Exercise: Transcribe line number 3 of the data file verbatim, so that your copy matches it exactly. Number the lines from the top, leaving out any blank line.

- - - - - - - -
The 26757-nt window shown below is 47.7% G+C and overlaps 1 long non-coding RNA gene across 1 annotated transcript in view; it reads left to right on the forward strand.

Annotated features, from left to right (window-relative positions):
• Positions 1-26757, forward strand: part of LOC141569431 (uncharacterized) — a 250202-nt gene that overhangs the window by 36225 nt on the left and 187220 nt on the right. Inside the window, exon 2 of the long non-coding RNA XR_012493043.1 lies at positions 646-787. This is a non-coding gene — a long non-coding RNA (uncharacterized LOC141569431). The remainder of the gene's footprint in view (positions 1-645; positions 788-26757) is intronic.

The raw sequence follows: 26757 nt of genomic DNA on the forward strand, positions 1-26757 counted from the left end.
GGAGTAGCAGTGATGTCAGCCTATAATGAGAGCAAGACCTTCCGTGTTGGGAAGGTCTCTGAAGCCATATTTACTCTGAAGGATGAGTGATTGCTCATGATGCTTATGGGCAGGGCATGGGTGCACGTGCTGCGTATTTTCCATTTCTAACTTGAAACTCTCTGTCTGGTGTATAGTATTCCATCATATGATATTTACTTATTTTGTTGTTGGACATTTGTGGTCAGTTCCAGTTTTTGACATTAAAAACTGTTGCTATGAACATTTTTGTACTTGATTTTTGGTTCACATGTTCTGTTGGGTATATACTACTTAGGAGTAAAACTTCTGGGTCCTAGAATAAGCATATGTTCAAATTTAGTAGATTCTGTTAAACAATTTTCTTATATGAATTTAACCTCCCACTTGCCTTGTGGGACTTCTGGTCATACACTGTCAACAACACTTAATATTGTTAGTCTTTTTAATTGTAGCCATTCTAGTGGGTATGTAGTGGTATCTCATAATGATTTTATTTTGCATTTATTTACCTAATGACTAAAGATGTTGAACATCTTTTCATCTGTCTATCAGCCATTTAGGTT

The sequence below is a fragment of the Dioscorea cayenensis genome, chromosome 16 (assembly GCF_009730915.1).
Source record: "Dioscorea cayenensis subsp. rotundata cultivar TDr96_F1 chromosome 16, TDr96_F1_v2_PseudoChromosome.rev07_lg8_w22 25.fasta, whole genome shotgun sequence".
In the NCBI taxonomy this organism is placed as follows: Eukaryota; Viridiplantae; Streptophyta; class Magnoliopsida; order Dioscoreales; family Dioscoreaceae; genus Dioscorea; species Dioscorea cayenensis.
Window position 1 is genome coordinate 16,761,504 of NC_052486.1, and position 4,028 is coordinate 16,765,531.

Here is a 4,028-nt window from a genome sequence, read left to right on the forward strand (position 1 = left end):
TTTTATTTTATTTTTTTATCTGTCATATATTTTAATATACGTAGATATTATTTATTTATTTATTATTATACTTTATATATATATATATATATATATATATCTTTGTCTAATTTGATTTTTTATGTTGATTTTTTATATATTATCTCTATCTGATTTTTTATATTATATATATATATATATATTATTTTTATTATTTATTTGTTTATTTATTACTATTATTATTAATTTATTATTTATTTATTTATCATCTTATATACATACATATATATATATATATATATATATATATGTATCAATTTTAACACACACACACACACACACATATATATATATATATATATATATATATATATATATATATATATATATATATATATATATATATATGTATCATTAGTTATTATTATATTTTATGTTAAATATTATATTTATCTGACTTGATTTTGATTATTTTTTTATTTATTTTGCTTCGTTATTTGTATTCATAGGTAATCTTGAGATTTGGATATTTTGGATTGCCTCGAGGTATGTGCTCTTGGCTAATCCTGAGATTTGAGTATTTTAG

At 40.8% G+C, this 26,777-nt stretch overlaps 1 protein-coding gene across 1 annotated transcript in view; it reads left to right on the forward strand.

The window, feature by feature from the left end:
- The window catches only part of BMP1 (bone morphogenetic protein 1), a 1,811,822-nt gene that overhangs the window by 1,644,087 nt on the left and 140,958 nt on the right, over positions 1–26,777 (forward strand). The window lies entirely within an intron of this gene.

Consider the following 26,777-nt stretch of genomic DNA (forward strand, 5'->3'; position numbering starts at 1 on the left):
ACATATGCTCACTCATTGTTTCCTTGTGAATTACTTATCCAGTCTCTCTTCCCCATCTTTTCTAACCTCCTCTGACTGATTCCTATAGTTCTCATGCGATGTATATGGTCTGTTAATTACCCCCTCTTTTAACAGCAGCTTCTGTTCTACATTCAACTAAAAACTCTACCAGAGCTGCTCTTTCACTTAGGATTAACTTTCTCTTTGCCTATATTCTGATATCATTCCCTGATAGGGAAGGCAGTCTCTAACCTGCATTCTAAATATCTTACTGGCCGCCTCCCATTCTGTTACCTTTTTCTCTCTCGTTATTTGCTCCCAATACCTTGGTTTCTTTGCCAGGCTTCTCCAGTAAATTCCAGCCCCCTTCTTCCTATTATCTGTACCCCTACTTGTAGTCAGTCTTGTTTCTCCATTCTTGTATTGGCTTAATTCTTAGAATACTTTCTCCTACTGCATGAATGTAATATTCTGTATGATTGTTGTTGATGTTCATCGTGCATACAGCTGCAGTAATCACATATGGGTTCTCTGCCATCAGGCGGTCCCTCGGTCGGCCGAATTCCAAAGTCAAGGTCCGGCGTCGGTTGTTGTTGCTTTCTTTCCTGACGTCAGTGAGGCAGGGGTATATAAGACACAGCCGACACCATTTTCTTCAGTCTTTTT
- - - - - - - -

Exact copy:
• Positions 1-26757, forward strand: part of LOC141569431 (uncharacterized) — a 250202-nt gene that overhangs the window by 36225 nt on the left and 187220 nt on the right. Inside the window, exon 2 of the long non-coding RNA XR_012493043.1 lies at positions 646-787. This is a non-coding gene — a long non-coding RNA (uncharacterized LOC141569431). The remainder of the gene's footprint in view (positions 1-645; positions 788-26757) is intronic.